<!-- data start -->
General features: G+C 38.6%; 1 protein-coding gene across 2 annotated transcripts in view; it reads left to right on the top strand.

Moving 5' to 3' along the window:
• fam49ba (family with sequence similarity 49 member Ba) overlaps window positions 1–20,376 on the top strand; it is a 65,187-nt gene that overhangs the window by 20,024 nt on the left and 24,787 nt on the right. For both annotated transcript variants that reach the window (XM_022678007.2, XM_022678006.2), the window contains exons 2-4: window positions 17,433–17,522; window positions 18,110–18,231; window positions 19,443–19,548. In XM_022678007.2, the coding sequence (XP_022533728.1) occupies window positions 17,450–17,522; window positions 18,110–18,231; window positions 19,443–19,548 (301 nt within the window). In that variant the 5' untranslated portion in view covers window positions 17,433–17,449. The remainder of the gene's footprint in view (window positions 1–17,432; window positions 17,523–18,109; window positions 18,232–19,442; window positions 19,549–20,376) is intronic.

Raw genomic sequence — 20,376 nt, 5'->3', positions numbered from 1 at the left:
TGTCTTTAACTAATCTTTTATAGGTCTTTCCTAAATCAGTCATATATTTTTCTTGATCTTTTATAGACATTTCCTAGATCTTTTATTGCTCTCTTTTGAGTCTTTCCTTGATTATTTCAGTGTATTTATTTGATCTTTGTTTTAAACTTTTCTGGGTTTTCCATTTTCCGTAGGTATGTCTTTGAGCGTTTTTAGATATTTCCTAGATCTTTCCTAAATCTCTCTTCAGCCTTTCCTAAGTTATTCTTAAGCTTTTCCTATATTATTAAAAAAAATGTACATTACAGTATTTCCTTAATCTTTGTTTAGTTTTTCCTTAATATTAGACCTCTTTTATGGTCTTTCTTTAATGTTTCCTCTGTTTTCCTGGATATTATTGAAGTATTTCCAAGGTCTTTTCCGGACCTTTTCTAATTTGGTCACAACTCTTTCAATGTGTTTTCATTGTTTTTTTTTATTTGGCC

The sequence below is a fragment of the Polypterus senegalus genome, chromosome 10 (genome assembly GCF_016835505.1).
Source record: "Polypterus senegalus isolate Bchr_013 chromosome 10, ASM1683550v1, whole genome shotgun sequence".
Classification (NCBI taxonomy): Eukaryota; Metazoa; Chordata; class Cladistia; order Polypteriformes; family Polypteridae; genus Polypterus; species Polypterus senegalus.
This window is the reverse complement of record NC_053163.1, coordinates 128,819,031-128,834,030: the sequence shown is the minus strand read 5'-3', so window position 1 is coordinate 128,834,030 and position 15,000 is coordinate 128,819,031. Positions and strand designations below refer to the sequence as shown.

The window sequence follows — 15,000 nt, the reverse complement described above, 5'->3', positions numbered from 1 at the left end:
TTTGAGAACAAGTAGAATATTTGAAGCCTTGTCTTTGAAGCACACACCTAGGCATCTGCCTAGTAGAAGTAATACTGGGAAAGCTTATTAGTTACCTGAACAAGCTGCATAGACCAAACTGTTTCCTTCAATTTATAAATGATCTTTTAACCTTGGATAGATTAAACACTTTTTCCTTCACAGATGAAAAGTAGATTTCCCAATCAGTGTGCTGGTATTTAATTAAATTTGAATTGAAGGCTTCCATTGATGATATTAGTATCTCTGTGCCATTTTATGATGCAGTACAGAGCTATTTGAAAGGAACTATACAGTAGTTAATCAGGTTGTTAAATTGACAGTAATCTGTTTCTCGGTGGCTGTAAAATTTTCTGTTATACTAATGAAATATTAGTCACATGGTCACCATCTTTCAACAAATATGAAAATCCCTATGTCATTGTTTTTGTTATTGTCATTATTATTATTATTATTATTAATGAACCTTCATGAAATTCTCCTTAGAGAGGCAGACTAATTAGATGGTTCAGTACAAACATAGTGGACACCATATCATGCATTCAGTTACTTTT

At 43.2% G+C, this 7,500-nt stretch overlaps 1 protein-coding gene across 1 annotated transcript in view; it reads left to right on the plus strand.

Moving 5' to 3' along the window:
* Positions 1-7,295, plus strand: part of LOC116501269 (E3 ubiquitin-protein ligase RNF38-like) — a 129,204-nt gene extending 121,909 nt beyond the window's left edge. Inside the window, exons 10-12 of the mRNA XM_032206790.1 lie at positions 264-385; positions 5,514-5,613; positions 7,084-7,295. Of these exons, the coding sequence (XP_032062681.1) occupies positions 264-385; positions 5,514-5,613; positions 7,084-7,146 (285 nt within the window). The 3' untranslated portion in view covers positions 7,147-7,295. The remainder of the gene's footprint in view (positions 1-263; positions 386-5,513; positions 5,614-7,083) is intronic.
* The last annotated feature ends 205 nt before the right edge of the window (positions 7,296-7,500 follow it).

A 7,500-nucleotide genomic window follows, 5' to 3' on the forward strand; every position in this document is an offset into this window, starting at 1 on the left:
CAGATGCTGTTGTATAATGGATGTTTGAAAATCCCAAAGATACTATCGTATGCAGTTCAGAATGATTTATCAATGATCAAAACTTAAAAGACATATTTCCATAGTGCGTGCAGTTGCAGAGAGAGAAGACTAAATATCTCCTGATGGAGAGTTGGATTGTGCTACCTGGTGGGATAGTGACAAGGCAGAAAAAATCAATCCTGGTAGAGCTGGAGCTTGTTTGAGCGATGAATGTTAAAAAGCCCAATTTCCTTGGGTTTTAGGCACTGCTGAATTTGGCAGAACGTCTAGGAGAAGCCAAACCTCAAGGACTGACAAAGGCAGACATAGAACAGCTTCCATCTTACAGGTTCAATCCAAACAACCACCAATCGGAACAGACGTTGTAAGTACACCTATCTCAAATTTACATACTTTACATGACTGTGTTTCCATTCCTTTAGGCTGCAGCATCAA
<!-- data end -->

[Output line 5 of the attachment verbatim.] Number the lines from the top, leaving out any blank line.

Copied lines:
TGTCTTTAACTAATCTTTTATAGGTCTTTCCTAAATCAGTCATATATTTTTCTTGATCTTTTATAGACATTTCCTAGATCTTTTATTGCTCTCTTTTGAGTCTTTCCTTGATTATTTCAGTGTATTTATTTGATCTTTGTTTTAAACTTTTCTGGGTTTTCCATTTTCCGTAGGTATGTCTTTGAGCGTTTTTAGATATTTCCTAGATCTTTCCTAAATCTCTCTTCAGCCTTTCCTAAGTTATTCTTAAGCTTTTCCTATATTATTAAAAAAAATGTACATTACAGTATTTCCTTAATCTTTGTTTAGTTTTTCCTTAATATTAGACCTCTTTTATGGTCTTTCTTTAATGTTTCCTCTGTTTTCCTGGATATTATTGAAGTATTTCCAAGGTCTTTTCCGGACCTTTTCTAATTTGGTCACAACTCTTTCAATGTGTTTTCATTGTTTTTTTTTATTTGGCC